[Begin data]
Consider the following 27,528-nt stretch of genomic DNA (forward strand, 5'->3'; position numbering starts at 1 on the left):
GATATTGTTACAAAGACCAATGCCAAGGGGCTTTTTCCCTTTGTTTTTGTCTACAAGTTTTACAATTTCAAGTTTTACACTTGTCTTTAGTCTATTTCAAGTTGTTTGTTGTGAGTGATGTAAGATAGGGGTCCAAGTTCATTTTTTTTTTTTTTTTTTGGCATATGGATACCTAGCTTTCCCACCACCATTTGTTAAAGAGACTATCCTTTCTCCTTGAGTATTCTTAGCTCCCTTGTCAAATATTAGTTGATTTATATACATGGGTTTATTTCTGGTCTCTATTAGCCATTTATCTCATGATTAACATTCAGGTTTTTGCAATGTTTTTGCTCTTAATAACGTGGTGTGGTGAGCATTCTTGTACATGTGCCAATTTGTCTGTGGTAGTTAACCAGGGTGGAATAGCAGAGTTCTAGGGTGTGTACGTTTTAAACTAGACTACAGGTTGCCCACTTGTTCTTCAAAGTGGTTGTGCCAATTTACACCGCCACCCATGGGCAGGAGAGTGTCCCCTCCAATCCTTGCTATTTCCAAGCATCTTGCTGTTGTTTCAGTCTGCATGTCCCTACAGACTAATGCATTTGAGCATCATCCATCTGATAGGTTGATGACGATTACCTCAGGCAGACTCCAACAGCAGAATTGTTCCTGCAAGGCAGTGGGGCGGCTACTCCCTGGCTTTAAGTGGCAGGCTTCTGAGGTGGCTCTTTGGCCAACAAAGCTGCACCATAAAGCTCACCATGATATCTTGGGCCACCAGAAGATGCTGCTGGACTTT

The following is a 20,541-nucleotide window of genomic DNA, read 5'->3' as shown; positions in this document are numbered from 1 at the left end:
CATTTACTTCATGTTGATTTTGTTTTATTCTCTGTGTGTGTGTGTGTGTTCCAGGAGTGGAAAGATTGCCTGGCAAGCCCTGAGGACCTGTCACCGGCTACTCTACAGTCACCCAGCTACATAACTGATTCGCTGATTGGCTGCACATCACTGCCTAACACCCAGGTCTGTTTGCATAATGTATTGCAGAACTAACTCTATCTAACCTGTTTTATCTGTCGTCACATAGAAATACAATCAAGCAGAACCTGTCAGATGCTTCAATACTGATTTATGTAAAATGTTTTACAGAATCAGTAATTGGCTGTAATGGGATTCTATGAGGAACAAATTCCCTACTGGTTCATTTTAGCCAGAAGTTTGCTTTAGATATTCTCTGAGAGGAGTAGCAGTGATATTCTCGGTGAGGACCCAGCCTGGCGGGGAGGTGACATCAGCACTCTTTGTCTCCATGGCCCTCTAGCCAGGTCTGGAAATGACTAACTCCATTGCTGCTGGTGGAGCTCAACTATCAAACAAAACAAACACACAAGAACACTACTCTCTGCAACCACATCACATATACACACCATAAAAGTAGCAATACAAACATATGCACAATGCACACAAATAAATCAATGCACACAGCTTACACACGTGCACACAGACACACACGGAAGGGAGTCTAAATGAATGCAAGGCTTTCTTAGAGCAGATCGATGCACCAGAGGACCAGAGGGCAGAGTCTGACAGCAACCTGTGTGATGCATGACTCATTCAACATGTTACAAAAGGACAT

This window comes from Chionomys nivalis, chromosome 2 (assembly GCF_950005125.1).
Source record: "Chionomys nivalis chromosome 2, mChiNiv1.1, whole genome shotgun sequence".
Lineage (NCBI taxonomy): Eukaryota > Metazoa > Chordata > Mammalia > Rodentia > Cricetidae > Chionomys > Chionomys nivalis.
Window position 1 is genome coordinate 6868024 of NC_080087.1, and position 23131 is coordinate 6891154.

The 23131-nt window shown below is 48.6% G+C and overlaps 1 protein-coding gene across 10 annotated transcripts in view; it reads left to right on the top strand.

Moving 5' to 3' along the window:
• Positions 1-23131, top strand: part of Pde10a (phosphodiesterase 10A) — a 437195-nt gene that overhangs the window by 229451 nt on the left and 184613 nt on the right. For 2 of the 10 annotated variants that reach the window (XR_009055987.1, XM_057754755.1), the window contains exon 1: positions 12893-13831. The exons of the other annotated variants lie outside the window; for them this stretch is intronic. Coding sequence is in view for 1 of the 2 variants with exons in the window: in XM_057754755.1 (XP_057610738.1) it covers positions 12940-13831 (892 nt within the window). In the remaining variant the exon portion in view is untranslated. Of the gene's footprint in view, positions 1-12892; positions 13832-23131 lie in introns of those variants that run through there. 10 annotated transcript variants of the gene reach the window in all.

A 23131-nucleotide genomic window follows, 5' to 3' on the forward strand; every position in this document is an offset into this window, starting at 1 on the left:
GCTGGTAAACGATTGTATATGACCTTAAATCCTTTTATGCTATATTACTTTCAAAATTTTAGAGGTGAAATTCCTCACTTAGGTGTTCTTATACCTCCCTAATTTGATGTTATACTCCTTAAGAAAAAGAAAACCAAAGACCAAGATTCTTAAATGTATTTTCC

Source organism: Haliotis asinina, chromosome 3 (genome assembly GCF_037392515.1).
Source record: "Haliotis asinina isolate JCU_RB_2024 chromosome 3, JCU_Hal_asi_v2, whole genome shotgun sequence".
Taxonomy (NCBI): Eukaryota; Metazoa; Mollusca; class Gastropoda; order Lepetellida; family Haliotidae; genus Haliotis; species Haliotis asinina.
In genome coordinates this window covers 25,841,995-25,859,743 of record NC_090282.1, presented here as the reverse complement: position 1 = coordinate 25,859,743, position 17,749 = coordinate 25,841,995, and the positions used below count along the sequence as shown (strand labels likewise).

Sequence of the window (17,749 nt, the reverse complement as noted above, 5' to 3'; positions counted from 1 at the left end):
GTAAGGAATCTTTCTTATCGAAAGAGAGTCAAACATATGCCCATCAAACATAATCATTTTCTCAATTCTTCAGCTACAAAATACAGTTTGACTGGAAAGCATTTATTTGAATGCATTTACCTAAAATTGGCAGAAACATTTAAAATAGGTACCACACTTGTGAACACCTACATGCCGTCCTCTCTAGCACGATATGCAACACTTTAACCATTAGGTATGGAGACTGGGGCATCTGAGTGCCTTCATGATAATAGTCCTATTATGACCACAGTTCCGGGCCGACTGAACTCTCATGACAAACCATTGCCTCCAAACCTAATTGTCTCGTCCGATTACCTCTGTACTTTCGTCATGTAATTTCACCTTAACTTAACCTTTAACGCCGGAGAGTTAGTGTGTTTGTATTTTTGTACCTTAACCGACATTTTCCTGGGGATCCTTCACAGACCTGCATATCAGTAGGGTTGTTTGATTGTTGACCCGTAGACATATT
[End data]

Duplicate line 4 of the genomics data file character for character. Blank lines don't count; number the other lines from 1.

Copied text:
CATTTACTTCATGTTGATTTTGTTTTATTCTCTGTGTGTGTGTGTGTGTTCCAGGAGTGGAAAGATTGCCTGGCAAGCCCTGAGGACCTGTCACCGGCTACTCTACAGTCACCCAGCTACATAACTGATTCGCTGATTGGCTGCACATCACTGCCTAACACCCAGGTCTGTTTGCATAATGTATTGCAGAACTAACTCTATCTAACCTGTTTTATCTGTCGTCACATAGAAATACAATCAAGCAGAACCTGTCAGATGCTTCAATACTGATTTATGTAAAATGTTTTACAGAATCAGTAATTGGCTGTAATGGGATTCTATGAGGAACAAATTCCCTACTGGTTCATTTTAGCCAGAAGTTTGCTTTAGATATTCTCTGAGAGGAGTAGCAGTGATATTCTCGGTGAGGACCCAGCCTGGCGGGGAGGTGACATCAGCACTCTTTGTCTCCATGGCCCTCTAGCCAGGTCTGGAAATGACTAACTCCATTGCTGCTGGTGGAGCTCAACTATCAAACAAAACAAACACACAAGAACACTACTCTCTGCAACCACATCACATATACACACCATAAAAGTAGCAATACAAACATATGCACAATGCACACAAATAAATCAATGCACACAGCTTACACACGTGCACACAGACACACACGGAAGGGAGTCTAAATGAATGCAAGGCTTTCTTAGAGCAGATCGATGCACCAGAGGACCAGAGGGCAGAGTCTGACAGCAACCTGTGTGATGCATGACTCATTCAACATGTTACAAAAGGACAT